Belfast Telegraph

Martina Anderson

Ruth Dudley Edwards: 'Infamous five' I'd dump in dreary place so they could contemplate their failings 

Annually, after wide consultation, I provide a list of people I think Northern Ireland would be better off without. Since the object of this exercise is not to depopulate the place dangerously, I've had to rule out such sweeping suggestions as "all Stormont MLAs and their Spads", "anyone with more than one woodchip boiler", "all rude anti-Brexiteers" and "anyone who begins a sentence on the radio with the word 'So'".

‘Irish nationalism has always had an uneasy relationship with the forces of law and order’

Ruth Dudley Edwards: Why did the Irish Government decide to boycott commemoration of the police who were murdered? 

The hatred of police is still alive and well in the psyche of extreme Irish republicans and it still contaminates wider public attitudes. Thus, as the commentator Stephen Collins pointed out in the Irish Times, last week the Irish Government ignored an interdenominational service at a Dublin church to commemorate the more than 500 members of the Royal Irish Constabulary and the Dublin Metropolitan Police who were murdered between 1919 and 1922.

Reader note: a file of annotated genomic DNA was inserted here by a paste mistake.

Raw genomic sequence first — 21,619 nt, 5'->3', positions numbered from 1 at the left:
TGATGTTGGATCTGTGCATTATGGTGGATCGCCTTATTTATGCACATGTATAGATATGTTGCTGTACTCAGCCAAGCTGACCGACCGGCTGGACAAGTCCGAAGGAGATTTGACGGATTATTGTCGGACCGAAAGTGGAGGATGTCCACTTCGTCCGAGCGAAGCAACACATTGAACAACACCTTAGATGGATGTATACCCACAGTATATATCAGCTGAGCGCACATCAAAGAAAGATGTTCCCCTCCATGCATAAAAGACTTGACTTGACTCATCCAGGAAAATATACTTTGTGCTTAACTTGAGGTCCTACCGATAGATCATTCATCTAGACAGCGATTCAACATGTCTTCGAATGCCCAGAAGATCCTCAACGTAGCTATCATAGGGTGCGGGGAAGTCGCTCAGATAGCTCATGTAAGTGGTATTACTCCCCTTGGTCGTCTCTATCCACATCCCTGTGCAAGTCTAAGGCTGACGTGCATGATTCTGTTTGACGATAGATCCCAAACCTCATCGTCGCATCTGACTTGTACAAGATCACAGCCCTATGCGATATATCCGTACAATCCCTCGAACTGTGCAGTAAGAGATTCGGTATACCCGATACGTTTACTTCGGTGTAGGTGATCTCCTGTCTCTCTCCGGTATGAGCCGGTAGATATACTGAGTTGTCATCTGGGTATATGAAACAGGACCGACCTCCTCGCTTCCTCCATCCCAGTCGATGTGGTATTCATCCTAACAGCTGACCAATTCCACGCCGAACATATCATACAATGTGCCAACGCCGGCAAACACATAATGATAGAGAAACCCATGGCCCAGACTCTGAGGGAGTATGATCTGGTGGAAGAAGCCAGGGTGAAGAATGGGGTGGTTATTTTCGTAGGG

The shelled-out remains of the GPO after the Easter Rising

Ruth Dudley Edwards: Constance Markievicz was last night commemorated as the first woman elected to parliament... but how many gathered in the Commons knew she was almost certainly a cold-blooded killer? 

Yesterday provided another rather bizarre moment in the complex Anglo-Irish relationship when a portrait of Constance Markievicz - a photographic reproduction of an oil painting from Dublin City Gallery - was presented to the House of Commons Speaker John Bercow by his counterpart in the Dail, Ceann Comhairle Sean O Fearghail.

Gerry Adams

Ruth Dudley Edwards: Sinn Fein is just a pimple on the bottom of history... its irrelevance is becoming clear 

I'm writing at the close of a conference in Dublin hosted by the American Liberty Fund, where a small group intensively discussed 'Liberty, Nationalism and Revolution in Ireland'. I've been to all too many gatherings discussing our troubled history, but what made this one different was that the Liberty Fund takes a subject with far-reaching implications, invites people from a wide range of backgrounds and disciplines who may know nothing about it to read a few hundred pages of extracts from books, articles and speeches, and then holds sessions which everyone attends, in which there is animated discussion in an environment in which there is free speech but not a free-for-all.

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